Saturday, August 12, 2006

Caregiving: Yes, women have more empathy
By ALEX CUKAN, UPI Health Correspondent Source: UPI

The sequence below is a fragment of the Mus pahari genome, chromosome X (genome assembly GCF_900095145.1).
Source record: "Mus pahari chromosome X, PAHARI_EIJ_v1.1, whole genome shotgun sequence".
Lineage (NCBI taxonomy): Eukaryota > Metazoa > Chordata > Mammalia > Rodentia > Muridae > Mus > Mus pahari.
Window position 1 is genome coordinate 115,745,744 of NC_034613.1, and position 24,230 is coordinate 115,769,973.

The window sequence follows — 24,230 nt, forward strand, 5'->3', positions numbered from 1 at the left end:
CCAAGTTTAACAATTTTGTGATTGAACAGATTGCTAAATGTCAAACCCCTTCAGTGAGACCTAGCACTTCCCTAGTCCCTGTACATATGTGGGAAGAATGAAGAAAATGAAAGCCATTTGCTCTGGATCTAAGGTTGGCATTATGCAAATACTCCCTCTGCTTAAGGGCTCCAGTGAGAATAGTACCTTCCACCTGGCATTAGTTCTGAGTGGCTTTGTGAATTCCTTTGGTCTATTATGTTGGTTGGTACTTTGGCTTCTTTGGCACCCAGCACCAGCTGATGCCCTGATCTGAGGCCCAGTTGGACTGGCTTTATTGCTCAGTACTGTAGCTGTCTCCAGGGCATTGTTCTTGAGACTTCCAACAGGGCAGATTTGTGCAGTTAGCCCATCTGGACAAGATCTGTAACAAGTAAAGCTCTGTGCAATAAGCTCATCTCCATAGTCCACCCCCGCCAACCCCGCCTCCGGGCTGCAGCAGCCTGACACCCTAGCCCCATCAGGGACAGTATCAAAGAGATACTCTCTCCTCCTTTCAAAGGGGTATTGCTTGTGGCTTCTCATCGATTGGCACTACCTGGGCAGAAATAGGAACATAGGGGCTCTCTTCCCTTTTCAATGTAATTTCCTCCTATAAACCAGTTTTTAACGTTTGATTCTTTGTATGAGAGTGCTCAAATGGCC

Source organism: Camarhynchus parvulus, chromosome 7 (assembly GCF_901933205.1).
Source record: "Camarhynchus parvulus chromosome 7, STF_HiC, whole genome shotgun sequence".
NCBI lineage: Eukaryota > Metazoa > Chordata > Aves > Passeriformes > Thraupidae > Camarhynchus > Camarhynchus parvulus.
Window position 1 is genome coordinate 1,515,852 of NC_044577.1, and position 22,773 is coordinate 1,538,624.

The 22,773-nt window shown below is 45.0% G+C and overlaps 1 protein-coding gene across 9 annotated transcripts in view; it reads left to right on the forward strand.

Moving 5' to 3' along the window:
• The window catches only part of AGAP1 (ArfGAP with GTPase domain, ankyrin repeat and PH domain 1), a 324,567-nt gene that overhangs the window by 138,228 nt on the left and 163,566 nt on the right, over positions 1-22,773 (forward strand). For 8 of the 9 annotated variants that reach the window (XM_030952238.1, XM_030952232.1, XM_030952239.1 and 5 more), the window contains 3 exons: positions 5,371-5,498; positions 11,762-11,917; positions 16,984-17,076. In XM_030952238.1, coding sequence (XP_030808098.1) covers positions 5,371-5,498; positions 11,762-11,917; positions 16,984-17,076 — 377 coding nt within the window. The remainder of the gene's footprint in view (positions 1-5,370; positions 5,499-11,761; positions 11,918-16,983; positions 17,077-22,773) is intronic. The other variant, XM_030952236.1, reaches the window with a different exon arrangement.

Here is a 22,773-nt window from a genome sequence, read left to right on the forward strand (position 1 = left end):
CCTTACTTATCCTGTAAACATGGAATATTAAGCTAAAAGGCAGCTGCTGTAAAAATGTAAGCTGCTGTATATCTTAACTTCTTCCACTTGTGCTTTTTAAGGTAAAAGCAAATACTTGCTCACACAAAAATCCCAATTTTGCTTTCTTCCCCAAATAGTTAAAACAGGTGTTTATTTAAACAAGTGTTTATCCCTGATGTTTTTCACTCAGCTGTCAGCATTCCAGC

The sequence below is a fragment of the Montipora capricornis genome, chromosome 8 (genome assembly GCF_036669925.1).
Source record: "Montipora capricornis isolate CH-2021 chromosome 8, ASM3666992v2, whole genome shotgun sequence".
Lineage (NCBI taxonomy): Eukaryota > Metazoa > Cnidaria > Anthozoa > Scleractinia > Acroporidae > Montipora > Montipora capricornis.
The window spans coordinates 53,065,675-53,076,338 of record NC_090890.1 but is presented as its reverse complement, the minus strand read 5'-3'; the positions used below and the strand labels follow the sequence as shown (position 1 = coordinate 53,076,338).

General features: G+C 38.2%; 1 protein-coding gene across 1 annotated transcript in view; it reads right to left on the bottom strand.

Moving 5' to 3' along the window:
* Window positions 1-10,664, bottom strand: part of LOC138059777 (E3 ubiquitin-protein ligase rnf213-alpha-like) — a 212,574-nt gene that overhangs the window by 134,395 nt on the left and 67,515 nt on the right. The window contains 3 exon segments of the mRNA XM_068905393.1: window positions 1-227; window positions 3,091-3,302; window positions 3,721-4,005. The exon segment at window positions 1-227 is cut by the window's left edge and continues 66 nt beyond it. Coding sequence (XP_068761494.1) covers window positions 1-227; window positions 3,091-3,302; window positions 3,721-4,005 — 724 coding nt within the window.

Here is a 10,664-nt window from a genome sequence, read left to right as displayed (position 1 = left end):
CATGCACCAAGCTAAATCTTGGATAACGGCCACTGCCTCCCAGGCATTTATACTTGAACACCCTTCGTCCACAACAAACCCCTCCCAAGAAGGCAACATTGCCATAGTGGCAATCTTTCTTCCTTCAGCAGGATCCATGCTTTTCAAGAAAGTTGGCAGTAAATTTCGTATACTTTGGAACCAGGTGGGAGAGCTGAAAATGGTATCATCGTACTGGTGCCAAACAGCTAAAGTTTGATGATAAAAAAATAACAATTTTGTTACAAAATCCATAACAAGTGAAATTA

ALBANY, N.Y. (UPI) -- If the world had more children raised solely by fathers, would there be a lot less empathy? Some studies indicate that when it comes to empathy, women seem to have it all over men. "When we looked at family structure, we do find children raised without a mother -- solely by father -- do develop less empathy," Tom Smith, of the National Organization for Research at the University of Chicago, told UPI's Caregiving. "It could be that mothers socialize children in the practice of empathy. Children learn what they see -- they learn by observing." But gender is not the whole story; spiritual beliefs are a factor as well, he said. "People who are more actively engaged in religion are more altruistic, according to studies of college students. "Altruistic behaviors were tracked -- returning excess change, giving directions, helping to take care of a house when people were away, donating blood, giving money to charity -- and those who were actively engaged in religion did these things because they had learned these behaviors were not selfish." When it comes to cold cash, gender also seems to make a difference. In a study in the Quarterly Journal of Economics in 2001, University of Pittsburgh researchers found that men are more generous when the tip is inexpensive, but women stick to the recommended 15 percent to 20 percent tip. For example, when a man has a $3 drink, he might leave a $2 tip, but when it comes to a dinner for two that costs $200, he'll tip less than 15 percent, while a women tends to tip the same no matter what the amount of the bill, according to the researchers. One exception to the male-female divide: Men scored higher than women -- they expressed higher levels of altruism -- when their spouse was affected." Why? The men might feel chivalry towards their wives, but not toward people outside the family, according to Smith. Despite the chivalry theory, a study in 2001 showed that when a woman had brain cancer, more men left the marriage; however, when the man had a brain tumor, the wife tend to stay, according to Dr. Mike Glantz, a neuro-oncologist at the University of Massachusetts Medical School. Nonetheless, most stayed married in sickness and in health, and many women who survive cancer with their marriages intact say they were strengthened because their husband "was there" for them. Dr. Larry Lachman, a California licensed clinical psychologist, says that the "Men Are From Mars" and "Women Are From Venus" concepts articulated in the early 1990s have not proven true under controlled and extensive studies; gender does not entirely predict behavior. "According to social psychology, men tend to have 'side to side' relationships, bonding with one another and their children through physical activities and hobbies like sports and athletics," Lachman told Caregiving. He said that in contrast to that "action-in-the-moment focus with common interest/behavior type of empathy, women tend to have 'face to face' relationships, bonding with one another and their children through sharing of feelings and emotions -- 'being-in-the-moment' focus with common feelings and thoughts," Lachman told Caregiving. My experience is that both men and women could have more empathy for the elderly and their caregivers. I know that compassion fatigue can occur awfully quickly. As a result, I tend not to mention the latest medical crisis until it is resolved and I can give a positive report. But most of the time I keep quiet about caregiving adventures. A few years ago, I told an acquaintance, who didn't want to hear about illness, what I thought was a safe story. I said my refrigerator, my television and computer all broke in the same week. Her response was, "Don't touch me." --


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